When you start a book with a short first chapter, you'd better make it memorable. For Patient Zero author Jonathan Maberry introduces us to our hero, Joe Ledger, with two sentences:
"When you have to kill the same terrorist twice in one week, then there's either something wrong with your skills or something wrong with your world.
And there's nothing wrong with my skills."
From that point forward, I was hooked. Joe Ledger is a detective in Baltimore who's spent the last year and a half involved in a task force comprised of various police departments and Federal agencies. The task force was assigned to keep tabs on a group of terrorists that may have been attempting to smuggle in some type of bioweapon. After 9/11, this is a scary, yet possible scenario I'm sure has been played out by many law enforcement personnel around the country.
When he gets picked up by a group of men with FBI credentials and taken to see a guy simply known as "Mr. Church," he enters a whole different world. And there things start to get weird for Ledger. The trip turns out to be an interview for a federal agency that doesn't exist — the Department of Military Sciences or DMS for short — and in order to get the job, he has to subdue a prisoner.
However, the prisoner turns out to be one of the terrorists he killed during a warehouse raid by the task force he was on. And though he was very dead (Ledger made sure) at the warehouse, this suspected terrorist was still trying to kill Ledger in an interview room – zombie style. That's right – reanimated flesh intent on eating you and infecting you so you too become a member of the zombie army…
Maberry manages to do something I didn't think was actually possible. He gave zombies a plausible reason for existing. And then he gives the secret to a group of terrorists intent on jihad.
In case you're wondering, Ledger isn't alone when he fights the zombies and terrorists. Mr. Church has an entire team of scientists and a small army working for him, including Major Grace Courtland of the British SAS, whom we become acquainted with.
I really don't want to spoil the fun for you beyond saying I was hooked by this book from beginning to end. All too often when an author tries to merge the fantastic with aspects of the "real world," we end up sacrificing something on either end to make the pieces fit together. Maberry managed to use the real world as a springboard to bring in zombies, neatly sidestepping the issues by using real science, real weapons, and real tactics to face the evils of bio-terrorism.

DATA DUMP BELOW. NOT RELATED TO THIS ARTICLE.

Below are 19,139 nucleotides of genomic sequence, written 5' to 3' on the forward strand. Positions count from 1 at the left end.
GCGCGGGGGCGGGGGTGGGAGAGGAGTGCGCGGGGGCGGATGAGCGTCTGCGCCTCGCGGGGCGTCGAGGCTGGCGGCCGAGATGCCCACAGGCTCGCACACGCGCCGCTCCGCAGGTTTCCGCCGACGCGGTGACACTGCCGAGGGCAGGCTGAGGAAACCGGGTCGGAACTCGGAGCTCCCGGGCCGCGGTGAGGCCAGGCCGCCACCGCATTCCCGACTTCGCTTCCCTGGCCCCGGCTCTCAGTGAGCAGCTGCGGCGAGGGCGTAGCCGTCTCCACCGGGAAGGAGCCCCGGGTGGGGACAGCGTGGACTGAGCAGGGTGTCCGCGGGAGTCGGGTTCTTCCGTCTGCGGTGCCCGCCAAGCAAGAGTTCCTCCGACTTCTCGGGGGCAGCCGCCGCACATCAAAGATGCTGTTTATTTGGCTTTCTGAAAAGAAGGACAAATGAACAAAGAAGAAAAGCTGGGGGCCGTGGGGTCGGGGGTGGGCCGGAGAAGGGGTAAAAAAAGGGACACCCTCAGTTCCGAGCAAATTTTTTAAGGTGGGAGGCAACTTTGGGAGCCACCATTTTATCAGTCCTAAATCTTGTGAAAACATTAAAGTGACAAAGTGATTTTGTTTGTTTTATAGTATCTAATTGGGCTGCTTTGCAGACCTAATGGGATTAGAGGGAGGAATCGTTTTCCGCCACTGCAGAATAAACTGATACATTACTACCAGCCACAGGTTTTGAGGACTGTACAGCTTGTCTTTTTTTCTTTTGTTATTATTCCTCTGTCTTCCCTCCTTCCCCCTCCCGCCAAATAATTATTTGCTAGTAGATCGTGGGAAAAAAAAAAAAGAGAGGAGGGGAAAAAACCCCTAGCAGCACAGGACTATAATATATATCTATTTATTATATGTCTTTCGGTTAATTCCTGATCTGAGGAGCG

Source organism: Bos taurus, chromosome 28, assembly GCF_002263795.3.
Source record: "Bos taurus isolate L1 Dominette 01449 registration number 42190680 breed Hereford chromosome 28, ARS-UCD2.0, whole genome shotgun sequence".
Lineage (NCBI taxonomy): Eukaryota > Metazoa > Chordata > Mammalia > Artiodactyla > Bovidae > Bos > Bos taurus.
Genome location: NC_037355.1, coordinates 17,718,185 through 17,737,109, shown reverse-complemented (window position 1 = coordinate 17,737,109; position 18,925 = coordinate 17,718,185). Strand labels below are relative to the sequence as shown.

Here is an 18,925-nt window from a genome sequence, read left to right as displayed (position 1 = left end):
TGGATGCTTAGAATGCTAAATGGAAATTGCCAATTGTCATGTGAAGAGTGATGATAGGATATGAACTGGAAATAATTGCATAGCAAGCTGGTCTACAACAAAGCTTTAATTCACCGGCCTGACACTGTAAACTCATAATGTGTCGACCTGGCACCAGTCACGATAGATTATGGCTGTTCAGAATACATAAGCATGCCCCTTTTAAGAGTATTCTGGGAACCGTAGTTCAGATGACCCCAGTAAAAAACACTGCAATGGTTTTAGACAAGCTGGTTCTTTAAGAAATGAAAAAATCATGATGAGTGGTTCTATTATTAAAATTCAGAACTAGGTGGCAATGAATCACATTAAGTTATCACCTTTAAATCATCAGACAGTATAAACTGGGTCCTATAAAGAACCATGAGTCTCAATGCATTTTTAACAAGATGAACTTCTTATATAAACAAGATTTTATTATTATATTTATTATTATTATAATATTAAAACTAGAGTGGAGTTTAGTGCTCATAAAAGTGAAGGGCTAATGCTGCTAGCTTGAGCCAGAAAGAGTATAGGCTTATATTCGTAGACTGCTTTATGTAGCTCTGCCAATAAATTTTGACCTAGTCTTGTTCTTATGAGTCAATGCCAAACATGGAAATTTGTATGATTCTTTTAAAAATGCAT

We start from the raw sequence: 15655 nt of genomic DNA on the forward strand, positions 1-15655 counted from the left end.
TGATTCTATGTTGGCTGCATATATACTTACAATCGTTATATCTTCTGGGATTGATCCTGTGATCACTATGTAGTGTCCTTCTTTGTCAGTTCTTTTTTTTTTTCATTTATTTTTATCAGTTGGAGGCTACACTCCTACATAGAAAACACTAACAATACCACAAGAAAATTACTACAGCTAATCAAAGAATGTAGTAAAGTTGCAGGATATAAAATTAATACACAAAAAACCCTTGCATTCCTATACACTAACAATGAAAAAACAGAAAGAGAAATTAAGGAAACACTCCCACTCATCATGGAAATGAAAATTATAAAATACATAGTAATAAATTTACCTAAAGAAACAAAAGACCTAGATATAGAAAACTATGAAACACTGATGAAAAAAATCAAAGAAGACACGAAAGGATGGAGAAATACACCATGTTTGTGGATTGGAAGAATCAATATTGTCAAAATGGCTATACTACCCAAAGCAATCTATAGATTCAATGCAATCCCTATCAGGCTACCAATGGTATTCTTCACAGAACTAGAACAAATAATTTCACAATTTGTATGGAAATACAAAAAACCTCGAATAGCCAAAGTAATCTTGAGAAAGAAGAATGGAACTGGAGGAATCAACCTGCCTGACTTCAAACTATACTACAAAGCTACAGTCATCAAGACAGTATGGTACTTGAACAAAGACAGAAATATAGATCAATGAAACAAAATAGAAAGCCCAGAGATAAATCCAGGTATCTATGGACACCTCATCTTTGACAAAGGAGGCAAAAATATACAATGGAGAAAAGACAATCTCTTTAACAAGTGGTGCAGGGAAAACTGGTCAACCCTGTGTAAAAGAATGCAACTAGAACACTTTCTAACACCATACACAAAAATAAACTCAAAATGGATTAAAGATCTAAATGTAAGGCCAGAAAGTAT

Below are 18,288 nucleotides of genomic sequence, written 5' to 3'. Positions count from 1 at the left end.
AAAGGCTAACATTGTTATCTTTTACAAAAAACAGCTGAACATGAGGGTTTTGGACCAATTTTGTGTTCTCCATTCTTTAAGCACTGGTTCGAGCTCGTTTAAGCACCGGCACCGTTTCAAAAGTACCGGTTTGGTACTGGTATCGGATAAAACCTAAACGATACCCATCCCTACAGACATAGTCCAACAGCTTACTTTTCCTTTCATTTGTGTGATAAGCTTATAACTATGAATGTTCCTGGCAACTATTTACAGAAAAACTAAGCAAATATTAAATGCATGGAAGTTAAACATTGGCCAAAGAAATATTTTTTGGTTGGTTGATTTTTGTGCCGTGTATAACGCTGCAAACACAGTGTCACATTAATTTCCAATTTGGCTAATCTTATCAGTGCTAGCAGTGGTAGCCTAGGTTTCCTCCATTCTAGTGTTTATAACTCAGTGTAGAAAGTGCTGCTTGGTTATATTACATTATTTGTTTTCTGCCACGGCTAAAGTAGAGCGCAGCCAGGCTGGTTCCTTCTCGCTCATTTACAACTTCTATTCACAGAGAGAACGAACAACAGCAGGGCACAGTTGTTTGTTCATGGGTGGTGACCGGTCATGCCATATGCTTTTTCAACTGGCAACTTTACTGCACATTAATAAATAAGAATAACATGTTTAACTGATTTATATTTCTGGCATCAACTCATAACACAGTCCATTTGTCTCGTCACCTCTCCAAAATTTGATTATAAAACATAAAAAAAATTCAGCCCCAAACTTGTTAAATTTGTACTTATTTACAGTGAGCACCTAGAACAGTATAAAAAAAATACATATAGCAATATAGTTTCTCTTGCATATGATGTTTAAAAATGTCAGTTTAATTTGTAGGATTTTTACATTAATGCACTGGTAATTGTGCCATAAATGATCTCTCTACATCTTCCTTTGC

In addition, Maberry manages to work in some very funny scenes and quirks for his characters. For instance, Mr. Church always has cookies of various types with him — in his office or in meetings — and throughout the book Ledger munches on different cookies depending on the mood he's in.
Another example of Maberry's humor comes out in how he names his characters. One of the character's names is "Bunny Rabbit" and the exchange goes like this as he introduces himself to Ledger…
"Bunny Rabbit, Force Recon, sir."
"My last name is Rabbit. Everyone calls me Bunny."
"It gets worse sir. My first name's Harvey."
In the story, the bad guys are bad. The good guys are good – most of them anyway. And along the way you keep wondering if Ledger will make it out alive from some of the situations he finds himself in. Suffice it to say he survives and I'll be curious to see what Maberry has in store for Ledger and the rest of the DMS in the future.
The subtitle for Patient Zero is "A Joe Ledger Novel," which implies to me that there will be other Joe Ledger novels. If so, sign me up. I want to see where Maberry takes his world next.
Be sure to check out Patient Zero at your favorite bookstore or online retailer. It's great for summer reading, especially if you like zombies!Powered by Sidelines